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  • Book
    Frank J. Rybicki, editor.
    Summary: This book describes how "makers" with no medical experience became and remain clinically important because they utilized 3D printing to produce supplies for healthcare, including medical and non-medical devices, and to improve the quality of life for patients with COVID-19 and those who care for them. It shows how 3D printing became vital during the pandemic due to its broad availability and the inherently digital nature of the work that enables thriving digital exchanges and work in isolation. Subsequent chapters highlight some of the "maker" communities' efforts that made a difference in their part of North America. Each contribution describes the unique experiences, challenges, and successes. While this book is written and edited mostly from a medical perspective, additional input from medical engineers, administrators, attorneys, and public safety officials enables a broad perspective to highlight some of the ingenuity from the North American 3D printing community who responded to the initial case volumes of COVID-19.

    Contents:
    Literature and Media Based Review of Personal Protective Equipment 3D Printing Efforts during COVID-19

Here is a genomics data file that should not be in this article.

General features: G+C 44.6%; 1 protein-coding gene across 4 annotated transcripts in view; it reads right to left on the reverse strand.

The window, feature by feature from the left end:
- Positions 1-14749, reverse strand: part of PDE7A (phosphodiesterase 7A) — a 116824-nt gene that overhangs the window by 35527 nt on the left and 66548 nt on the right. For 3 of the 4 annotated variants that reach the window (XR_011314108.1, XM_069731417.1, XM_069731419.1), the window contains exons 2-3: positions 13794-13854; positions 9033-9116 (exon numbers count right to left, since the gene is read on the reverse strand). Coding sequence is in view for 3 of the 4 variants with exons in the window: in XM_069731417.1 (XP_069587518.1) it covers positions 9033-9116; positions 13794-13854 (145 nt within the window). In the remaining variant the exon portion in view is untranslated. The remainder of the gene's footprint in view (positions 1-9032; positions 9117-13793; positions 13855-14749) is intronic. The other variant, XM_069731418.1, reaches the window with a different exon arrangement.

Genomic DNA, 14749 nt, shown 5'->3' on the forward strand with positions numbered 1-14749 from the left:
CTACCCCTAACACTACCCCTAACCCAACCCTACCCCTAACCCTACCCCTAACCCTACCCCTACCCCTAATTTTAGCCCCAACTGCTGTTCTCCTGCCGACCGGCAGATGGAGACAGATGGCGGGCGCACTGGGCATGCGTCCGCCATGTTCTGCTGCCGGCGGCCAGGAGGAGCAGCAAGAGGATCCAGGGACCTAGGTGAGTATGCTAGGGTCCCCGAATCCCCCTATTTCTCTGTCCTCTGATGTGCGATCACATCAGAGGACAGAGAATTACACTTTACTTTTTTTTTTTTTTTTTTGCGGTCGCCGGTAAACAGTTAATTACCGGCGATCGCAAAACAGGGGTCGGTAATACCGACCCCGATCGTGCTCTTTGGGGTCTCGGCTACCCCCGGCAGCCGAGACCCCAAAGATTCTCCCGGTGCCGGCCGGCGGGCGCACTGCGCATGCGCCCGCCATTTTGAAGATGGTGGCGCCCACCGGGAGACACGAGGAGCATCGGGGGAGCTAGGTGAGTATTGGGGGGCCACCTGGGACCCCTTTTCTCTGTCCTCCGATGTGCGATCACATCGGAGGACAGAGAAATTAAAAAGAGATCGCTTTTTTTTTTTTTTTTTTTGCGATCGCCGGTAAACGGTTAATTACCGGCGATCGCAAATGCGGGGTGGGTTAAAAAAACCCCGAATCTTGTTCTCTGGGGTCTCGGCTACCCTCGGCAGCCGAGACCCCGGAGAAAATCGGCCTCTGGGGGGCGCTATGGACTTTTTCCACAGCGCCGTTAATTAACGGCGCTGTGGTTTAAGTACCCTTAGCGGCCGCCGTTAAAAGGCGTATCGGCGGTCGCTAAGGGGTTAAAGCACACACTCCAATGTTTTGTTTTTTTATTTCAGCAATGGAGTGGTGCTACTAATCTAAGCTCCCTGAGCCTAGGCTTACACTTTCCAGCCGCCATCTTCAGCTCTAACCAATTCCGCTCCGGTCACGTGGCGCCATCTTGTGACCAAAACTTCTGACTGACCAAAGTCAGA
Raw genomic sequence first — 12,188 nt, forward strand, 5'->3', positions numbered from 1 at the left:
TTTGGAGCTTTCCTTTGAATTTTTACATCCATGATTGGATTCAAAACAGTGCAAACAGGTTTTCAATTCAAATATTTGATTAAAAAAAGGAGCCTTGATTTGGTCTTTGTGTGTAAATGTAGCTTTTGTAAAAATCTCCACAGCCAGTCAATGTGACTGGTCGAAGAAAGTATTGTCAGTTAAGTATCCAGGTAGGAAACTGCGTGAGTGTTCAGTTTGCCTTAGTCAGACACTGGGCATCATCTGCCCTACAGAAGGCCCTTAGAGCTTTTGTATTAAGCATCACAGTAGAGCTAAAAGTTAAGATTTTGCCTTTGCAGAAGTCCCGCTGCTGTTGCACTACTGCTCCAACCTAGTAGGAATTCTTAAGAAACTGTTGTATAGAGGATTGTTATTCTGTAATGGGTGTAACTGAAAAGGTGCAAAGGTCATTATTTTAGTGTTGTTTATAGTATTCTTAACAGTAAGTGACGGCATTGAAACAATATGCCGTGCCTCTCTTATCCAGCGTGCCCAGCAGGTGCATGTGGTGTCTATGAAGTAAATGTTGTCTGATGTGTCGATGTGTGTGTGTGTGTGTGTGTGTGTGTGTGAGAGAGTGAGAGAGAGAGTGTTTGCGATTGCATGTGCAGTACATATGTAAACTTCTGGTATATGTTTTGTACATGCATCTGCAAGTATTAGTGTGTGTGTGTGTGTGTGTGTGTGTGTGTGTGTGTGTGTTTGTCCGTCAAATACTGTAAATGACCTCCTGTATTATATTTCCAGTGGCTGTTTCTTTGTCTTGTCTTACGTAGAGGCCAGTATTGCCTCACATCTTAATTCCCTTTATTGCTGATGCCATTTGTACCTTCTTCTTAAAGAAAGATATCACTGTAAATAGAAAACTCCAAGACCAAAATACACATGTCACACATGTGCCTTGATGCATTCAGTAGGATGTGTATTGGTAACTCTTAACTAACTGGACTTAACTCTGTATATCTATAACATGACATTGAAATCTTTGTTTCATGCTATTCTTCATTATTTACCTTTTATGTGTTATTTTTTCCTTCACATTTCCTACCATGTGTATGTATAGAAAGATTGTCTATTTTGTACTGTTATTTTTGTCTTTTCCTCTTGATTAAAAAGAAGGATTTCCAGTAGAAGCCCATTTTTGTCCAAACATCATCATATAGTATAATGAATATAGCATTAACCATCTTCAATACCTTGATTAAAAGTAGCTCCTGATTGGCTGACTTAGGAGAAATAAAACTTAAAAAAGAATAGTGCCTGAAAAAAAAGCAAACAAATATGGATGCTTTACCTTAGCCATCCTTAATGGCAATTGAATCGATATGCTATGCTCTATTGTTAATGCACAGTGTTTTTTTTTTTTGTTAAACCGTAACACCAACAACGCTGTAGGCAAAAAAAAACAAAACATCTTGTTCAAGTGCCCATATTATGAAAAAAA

3D Printing and other Manufacturing during COVID-19: Success Stories and Lessons Learned by Makers at the University of Cincinnati
    The role of National Institutes of Health (NIH) 3D Print Exchange in supporting leadership and collaboration for frontline 3D printed personal protective equipment (PPE) efforts
    Crisis Response 3D Printing: Developing and Producing a 3D-Printed Nasopharyngeal Swab for COVID-19 Diagnostic Testing
    Rapid 3D Printing Response for Respiratory Support Apparatus Needs: Ventilators, Connectors, and Other Respiratory Support Devices
    Practical Frontline 3D Printing in COVID Response at the Intensive Care Unit: Laryngoscopes and Beyond
    Production of Protective Face Shields in Cincinnati, Ohio USA from the 1819 Innovation Hub at the University of Cincinnati
    3D printing of Face Shields and Ear Tension relief devices during COVID-19 at the Touro College of Osteopathic Medicine
    3D Printing in New York City during the Height of COVID-19: How One Hospital-Based 3D Printing Lab Quickly Pivoted to Create Personal Protective Equipment for Front Line Workers
    3D Printing of Open Source Respirators ( Including N95 Respirators), Surgical Masks and Community Mask Designs to Address COVID-19 Shortages
    Sterilization 3D Printed Parts used as Medical Devices and in the COVID-19 Pandemic
    3D Printing of Non-medical Devices during the COVID-19 pandemic
    The Next Pandemic and Resilience through Strategic Manufacturing Reserves: Applying the Lessons of COVID-19 in Medical 3D Printing and other Manufacturing.
    Digital Access Springer 2021